CAUTION POINT: Unlike deduction of interest, deduction of principal repayment will be allowed only if the loan is taken from specified institutions – like banks or LIC.
Your TDS obligations: If the value of your proposed flat is more than Rs 50 lakh, you are required to deduct withholding tax at the rate of 1% from the payment made. In case you are paying the builder in instalments, as the property is still under construction, but the total value of the property exceeds Rs 50 lakh, the same rules for withholding tax apply. Tax has to be deducted against each instalment paid by you. Tax withheld has to be deposited by the 7th of each subsequent month (except March where due date is April 30).
In addition, you will be required to furnish information about the tax deducted and deposited online on the Tax Information Network (TIN) website in Form 26QB (URL is https://onlineservices.tin.egov-nsdl.com/etaxnew/tdsnontds.jsp). Further, you will also have to download Form 16B, which is the TDS certificate from the website (URL is https://www.tdscpc.gov.in/app/login.xhtml) and issue it to the seller. In case of failure to comply, you will have to pay interest and penalties.
Best to let out your 2nd house: Make sure not to keep your second house (which is not a self-occupied property) unoccupied. Your second house if locked and empty will still attract tax on its ‘deemed rental value’. In other words, tax is calculated at expected market rent.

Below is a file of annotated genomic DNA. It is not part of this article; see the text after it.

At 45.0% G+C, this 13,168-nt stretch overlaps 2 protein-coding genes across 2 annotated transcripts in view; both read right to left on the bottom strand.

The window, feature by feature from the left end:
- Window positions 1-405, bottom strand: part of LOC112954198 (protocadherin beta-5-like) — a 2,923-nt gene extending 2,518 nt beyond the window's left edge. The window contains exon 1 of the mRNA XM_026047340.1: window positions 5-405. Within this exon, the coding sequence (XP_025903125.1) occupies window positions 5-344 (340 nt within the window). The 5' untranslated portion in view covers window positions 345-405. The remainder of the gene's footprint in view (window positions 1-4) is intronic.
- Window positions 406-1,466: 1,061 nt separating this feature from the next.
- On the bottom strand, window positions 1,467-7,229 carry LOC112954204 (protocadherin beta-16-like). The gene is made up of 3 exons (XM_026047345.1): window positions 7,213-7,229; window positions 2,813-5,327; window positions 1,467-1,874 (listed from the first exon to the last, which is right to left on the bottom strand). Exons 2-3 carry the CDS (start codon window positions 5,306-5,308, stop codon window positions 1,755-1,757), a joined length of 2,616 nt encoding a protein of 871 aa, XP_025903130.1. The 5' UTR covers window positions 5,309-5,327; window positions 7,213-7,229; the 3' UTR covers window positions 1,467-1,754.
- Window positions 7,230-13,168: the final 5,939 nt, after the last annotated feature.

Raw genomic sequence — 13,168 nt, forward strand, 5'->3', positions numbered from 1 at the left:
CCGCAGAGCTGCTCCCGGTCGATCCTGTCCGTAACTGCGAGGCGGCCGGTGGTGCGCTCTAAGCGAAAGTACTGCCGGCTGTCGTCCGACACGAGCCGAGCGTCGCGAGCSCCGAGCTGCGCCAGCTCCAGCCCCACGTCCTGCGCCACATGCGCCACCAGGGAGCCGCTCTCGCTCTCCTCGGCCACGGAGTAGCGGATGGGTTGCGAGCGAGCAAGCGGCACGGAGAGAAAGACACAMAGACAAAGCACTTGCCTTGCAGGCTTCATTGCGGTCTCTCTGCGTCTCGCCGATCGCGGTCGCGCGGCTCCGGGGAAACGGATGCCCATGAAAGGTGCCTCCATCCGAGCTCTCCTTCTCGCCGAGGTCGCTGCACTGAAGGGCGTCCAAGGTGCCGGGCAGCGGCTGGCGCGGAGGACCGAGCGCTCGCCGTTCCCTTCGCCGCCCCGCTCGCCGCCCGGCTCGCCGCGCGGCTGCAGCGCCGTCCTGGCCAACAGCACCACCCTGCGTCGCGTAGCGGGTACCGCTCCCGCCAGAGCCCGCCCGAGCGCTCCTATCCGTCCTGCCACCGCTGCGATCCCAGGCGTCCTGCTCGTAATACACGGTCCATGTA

For example: If your interest outgo is Rs 15 lakh and the rent is Rs 10 lakh, you can get a tax benefit on Rs 8 lakh (Rent Rs 10 lakh less: (a) Standard deduction of 30% of rent which is Rs 3 lakh and (b) Interest Rs 15 lakh). This is applicable for any number of houses and there is no cap on the amount of deduction you can claim.
Selling your apartment: If you sell your house, whether it is self-occupied or your second apartment, you will incur capital gains (given that there has been appreciation in property prices, it is unlikely that you will be making a loss). Capital gains is the difference between the sale proceeds and the cost of acquisition of the apartment you are selling. If the house is held for not more than 36 months, you will incur a short-term capital gain, which is subject to tax based on your applicable slab rate. If you fall in the lower tax bracket with a tax rate of 10.3%, short-term capital gains will not pinch you. Else you could end up with a tax rate of nearly 35%.
If the property is held for more than 36 months, LTCG arise. The cost of acquisition used for computing LTCG is the indexed cost of acquisition (in other words, an adjustment is made for inflation). Tax is levied on LTCGs at 20% (plus surcharge and cess as applicable). Save on LTCGs: Reinvestment of capital gains could get you tax breaks.
Reinvesting in residential property or securities: To be able to save tax on capital gains, you must invest the entire LTCG from the sale of residential property in another (i.e. only one) residential property in India (one year before or two years after the date of sale). You could also construct another residential house property in India within three years of sale. Also, you may put the amount of capital gains in capital gains account scheme with a bank where investment in new property is not made before filing of tax return. If the entire amount is not reinvested or not deposited in capital gains account scheme, the remaining portion of the gain will be taxable.
CAUTION POINT: Exemption from LTCG will not be available in case the reinvestment is made in more than one flat (even if the same are adjoining flats) or in commercial property. Nor can you reinvest in overseas property.
HOT TIP: Exemption is also available for investments made in certain bonds or notified fund by central government within 6 months of sale of a capital asset. There is a cap of Rs 50 lakh on such investment.